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With Retail Index Up 14%, Can Rally Continue Next Week with Earnings?
08/09/2018 3:22 pm EST
Retail stocks usually go on vacation during the summer months. The industry has historically reported the weakest performance May through September, as investors take their vacations and wait to focus on back-to-school trends. Will this be different? asks Lindsey Bell.
Advance Auto Parts (AAP) and Home Depot (HD) kick-off earnings season on Tuesday, August 14; followed by Macy’s (M) and L Brands (LB) on Wednesday, August 15; Gap (GPS) and Nordstrom (JWN) on Thursday, August 16 and Foot Locker (FL) on Friday, August 17.
This summer hasn’t exactly hasn’t gone by the script. Instead, the S&P 500 Retail Index (SPSIRE) has advanced 14.1% since the end of April, while the S&P 500 (SPX) is up only 7.9%, from the start of May. With retailer earnings slated to kick-off next week, can the rally continue through the remainder of summer?
Economic data certainly suggests the second quarter was a solid one for retailers. Consumer confidence remains near a 17-year high, unemployment is close to an 18-year low, wages are moving higher (even if slowly) and spending has ensued.
Retail sales, excluding motor vehicle sales, increased 7.0% year-over-year in June, an acceleration from the 6.8% increase recorded in May and the 4.9% average monthly growth in the first quarter. Personal consumption growth in the second quarter, used to calculate GDP, rebounded to a robust 4.0%, from 0.5% in the first quarter, according to the Bureau of Economic Analysis.
The back-to-school shopping period, which is currently underway, is expected to be a solid one for retailers, with the National Retail Federation (NRF) estimating total spending for K-12 schools and college to reach $82.8 billion. While that is slightly below the $83.6 billion recorded in 2017, NRF President and CEO Matthew Shay said, “College spending is expected to be at its highest level ever, and back-to-school will be one of the three highest years on record.”
Department stores have consistently topped the list of places to shop for the back-to-school period. An update on how sales are progressing will be a topic of discussion during earnings calls next week.
The S&P 500 retail index received a boost of momentum from solid first-quarter earnings in late May and June, where many retailers, including Macy’s, TJX Companies (TJX), Kohl’s (KSS) and Tiffany’s (TIF), raised full year guidance expectations on the back of improving same store sales.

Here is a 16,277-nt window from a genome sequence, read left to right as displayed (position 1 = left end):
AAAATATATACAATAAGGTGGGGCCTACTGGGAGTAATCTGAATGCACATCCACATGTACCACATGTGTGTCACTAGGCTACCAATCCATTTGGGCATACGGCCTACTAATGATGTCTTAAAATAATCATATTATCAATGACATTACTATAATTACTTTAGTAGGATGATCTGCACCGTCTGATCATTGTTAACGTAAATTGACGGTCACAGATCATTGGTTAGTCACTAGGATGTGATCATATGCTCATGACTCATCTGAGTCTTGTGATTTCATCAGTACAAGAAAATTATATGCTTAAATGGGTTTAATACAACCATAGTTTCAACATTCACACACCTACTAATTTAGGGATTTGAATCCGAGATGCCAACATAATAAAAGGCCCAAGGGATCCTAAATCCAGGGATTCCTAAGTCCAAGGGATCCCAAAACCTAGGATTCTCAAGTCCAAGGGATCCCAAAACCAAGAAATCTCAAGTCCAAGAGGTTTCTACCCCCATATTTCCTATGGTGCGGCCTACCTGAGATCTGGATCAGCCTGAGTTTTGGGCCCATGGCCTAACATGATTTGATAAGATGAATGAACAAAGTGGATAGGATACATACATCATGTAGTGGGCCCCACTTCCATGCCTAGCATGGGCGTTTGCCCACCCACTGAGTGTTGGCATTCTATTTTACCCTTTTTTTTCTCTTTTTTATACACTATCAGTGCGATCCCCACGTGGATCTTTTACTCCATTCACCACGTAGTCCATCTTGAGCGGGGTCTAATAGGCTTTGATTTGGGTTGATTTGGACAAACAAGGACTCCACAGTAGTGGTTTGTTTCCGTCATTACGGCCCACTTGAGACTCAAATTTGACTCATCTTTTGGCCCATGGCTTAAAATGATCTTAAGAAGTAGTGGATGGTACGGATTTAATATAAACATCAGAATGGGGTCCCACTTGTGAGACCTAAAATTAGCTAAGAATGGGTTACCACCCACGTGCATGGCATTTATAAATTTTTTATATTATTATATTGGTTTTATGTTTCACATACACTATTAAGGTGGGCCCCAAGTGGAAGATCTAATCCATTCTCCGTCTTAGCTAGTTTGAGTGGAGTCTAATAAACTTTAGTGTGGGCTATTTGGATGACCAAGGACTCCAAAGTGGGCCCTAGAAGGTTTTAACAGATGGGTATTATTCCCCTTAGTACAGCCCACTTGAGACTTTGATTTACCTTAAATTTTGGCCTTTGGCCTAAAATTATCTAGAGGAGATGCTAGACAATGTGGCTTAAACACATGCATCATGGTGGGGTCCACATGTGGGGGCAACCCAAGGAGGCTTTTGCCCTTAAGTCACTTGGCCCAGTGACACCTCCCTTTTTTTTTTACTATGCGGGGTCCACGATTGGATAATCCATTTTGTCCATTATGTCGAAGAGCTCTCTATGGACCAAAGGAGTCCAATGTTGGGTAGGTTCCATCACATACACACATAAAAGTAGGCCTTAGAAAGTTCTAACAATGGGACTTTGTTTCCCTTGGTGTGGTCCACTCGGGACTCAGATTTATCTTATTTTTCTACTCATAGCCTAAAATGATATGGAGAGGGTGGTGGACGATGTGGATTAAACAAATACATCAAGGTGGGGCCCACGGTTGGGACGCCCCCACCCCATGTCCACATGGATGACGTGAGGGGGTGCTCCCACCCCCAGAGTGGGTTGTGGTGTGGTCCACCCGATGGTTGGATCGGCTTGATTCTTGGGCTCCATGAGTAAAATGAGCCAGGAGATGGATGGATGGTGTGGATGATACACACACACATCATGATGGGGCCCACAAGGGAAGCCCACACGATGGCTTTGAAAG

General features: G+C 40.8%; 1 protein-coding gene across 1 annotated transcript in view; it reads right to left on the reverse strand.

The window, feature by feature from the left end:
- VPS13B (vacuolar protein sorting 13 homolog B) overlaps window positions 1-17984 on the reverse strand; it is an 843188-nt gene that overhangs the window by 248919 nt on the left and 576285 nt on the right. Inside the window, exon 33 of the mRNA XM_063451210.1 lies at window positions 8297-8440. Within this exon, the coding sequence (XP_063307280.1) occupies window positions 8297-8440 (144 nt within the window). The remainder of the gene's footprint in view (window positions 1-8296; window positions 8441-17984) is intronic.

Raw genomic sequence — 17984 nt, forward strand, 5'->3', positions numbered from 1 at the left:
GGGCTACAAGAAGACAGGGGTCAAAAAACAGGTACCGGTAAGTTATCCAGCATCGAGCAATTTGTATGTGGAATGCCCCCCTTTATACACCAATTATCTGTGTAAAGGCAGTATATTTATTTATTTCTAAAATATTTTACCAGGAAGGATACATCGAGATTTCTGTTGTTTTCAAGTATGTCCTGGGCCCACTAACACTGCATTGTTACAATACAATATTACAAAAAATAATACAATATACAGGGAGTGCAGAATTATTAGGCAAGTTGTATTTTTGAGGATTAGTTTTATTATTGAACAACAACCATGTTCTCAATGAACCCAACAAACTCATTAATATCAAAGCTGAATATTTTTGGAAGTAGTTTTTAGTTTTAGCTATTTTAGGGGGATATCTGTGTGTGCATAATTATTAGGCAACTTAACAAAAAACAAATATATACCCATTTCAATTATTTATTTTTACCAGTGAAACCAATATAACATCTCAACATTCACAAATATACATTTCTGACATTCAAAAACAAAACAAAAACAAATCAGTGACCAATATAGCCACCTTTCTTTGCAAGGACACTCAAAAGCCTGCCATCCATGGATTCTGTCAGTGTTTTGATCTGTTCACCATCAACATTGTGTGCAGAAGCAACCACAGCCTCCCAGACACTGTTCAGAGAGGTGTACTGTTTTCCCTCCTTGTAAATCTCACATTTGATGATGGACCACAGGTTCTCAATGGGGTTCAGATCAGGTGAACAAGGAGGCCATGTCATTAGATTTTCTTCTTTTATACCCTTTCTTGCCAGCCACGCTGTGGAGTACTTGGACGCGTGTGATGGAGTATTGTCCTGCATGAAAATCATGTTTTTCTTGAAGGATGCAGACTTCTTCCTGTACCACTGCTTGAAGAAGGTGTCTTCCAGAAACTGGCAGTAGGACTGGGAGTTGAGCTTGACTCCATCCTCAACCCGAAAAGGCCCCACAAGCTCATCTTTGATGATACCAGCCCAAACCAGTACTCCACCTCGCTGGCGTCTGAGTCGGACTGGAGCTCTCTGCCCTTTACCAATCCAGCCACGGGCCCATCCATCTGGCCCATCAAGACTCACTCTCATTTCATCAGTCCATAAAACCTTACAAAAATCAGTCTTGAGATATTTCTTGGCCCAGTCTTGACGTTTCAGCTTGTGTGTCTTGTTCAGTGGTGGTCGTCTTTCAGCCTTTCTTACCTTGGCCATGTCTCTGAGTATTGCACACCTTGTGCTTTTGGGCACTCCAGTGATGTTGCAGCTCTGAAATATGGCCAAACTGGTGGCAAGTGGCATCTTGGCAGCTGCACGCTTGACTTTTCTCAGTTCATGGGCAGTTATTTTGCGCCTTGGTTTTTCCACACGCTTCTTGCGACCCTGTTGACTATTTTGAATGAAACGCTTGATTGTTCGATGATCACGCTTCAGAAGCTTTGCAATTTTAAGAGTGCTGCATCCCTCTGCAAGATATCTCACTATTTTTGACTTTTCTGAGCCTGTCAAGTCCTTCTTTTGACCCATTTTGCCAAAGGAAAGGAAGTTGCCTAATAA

While Amazon (AMZN) and Netflix (NFLX) are key contributors to the index’s performance year-to-date, accounting for about 80% of the 33.1% advance (versus a 6.9% advance for the S&P 500), there are several other traditional retailers that have impressive stock runs, despite their less significant contribution to the index.
Several of the traditional retailers have jumped 30% or more in 2018.
Macy’s has been the come-back kid of the group, advancing 58.4% year-to-date through August 8. Advanced Auto Parts is 46.9% higher, Kohl’s is up 37.2%, Tiffany’s is 31.7% higher, and TJX is up 20.4%. If you expand outside of the S&P 500 Retail index, American Eagle, Abercrombie & Fitch and Dillard’s are 40-50% higher on the year.
To be sure, since the run up that followed first-quarter results, many of those stocks have underperformed both the S&P 500 and the S&P 500 Retail Index. That could mean investors haven’t gotten ahead of what could be another strong period following the release of second-quarter earnings next week.
Earnings estimates for the department stores and specialty retailers haven’t moved significantly since June 30. The small increases that have occurred are significantly less than the increases for the overall consumer discretionary sector.
Valuations are mostly reasonable for the department stores and many of the specialty retailers, despite the move higher in shares year-to-date. The department store price-to earnings (P/E) ratio of 12.0x is below the five-year average of 13.7x.
Macy’s seems to have some opportunity: trading at 10.3x, it is below the 10-year average of 11.3x. TJX and Home Depot are specialty retailers that trade in-line with historic averages, while the discounts on Ulta Beauty and L Brands have gotten quite large. But not all retailers are created equal. Dollar Tree, L Brands and the Gap have traded significantly lower year to date and are valued at a discount as they grapple with company-specific issues.
High levels of short interest remain at many of the department stores, which we think may not be warranted and could support a move to the upside if better-than-expected earnings are reported. In such case, the short sellers would get squeezed (they have to cover their short position by buying shares), helping to accelerate upside in those stocks. Macy’s and Kohl’s have 15.4% and 16.3% short interest, respectively, well ahead the sector average of 5.6%.
Even though August and September are typically weak months for retail stocks, CFRA forecasts earnings could be a catalyst for many retailer stocks, and for the sector to continue to grind higher.
The upside may not be as significant as after first-quarter results given an increase in valuations and year-to-date stock moves, but our analysis suggests the fundamental strength of the consumer and retail sales doesn’t appear to be fully baked in to the stocks.
Retail sales from clothing stores, department stores and online have been strong in the past three months and will be key in the success of retailers this quarter.
A summary of the retail index companies, along with key stats and valuation is on the chart.
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